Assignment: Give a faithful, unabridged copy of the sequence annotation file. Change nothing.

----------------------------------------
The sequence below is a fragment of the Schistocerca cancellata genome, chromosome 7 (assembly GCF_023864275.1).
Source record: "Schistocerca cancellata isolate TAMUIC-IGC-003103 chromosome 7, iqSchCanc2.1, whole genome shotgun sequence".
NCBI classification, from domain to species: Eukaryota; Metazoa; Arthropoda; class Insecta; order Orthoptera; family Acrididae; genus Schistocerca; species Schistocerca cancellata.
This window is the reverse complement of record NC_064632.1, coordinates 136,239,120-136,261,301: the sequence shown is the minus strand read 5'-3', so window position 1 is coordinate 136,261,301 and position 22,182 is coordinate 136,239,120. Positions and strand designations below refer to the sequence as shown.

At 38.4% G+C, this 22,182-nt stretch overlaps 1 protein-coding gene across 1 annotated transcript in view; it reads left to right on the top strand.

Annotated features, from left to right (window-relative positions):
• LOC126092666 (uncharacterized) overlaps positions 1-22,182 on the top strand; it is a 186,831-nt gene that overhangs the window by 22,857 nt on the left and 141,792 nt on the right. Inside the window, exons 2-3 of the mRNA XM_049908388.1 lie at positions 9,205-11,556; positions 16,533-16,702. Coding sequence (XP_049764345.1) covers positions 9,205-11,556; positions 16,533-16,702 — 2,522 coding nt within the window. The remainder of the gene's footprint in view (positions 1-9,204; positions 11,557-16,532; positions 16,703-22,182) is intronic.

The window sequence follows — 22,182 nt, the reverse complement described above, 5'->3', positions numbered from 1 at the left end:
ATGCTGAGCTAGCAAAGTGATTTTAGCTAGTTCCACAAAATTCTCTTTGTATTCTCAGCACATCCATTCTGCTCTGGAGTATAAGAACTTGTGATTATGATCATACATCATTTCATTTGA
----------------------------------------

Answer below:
The sequence below is a fragment of the Schistocerca cancellata genome, chromosome 7 (assembly GCF_023864275.1).
Source record: "Schistocerca cancellata isolate TAMUIC-IGC-003103 chromosome 7, iqSchCanc2.1, whole genome shotgun sequence".
NCBI classification, from domain to species: Eukaryota; Metazoa; Arthropoda; class Insecta; order Orthoptera; family Acrididae; genus Schistocerca; species Schistocerca cancellata.
This window is the reverse complement of record NC_064632.1, coordinates 136,239,120-136,261,301: the sequence shown is the minus strand read 5'-3', so window position 1 is coordinate 136,261,301 and position 22,182 is coordinate 136,239,120. Positions and strand designations below refer to the sequence as shown.

At 38.4% G+C, this 22,182-nt stretch overlaps 1 protein-coding gene across 1 annotated transcript in view; it reads left to right on the top strand.

Annotated features, from left to right (window-relative positions):
• LOC126092666 (uncharacterized) overlaps positions 1-22,182 on the top strand; it is a 186,831-nt gene that overhangs the window by 22,857 nt on the left and 141,792 nt on the right. Inside the window, exons 2-3 of the mRNA XM_049908388.1 lie at positions 9,205-11,556; positions 16,533-16,702. Coding sequence (XP_049764345.1) covers positions 9,205-11,556; positions 16,533-16,702 — 2,522 coding nt within the window. The remainder of the gene's footprint in view (positions 1-9,204; positions 11,557-16,532; positions 16,703-22,182) is intronic.

The window sequence follows — 22,182 nt, the reverse complement described above, 5'->3', positions numbered from 1 at the left end:
ATGCTGAGCTAGCAAAGTGATTTTAGCTAGTTCCACAAAATTCTCTTTGTATTCTCAGCACATCCATTCTGCTCTGGAGTATAAGAACTTGTGATTATGATCATACATCATTTCATTTGA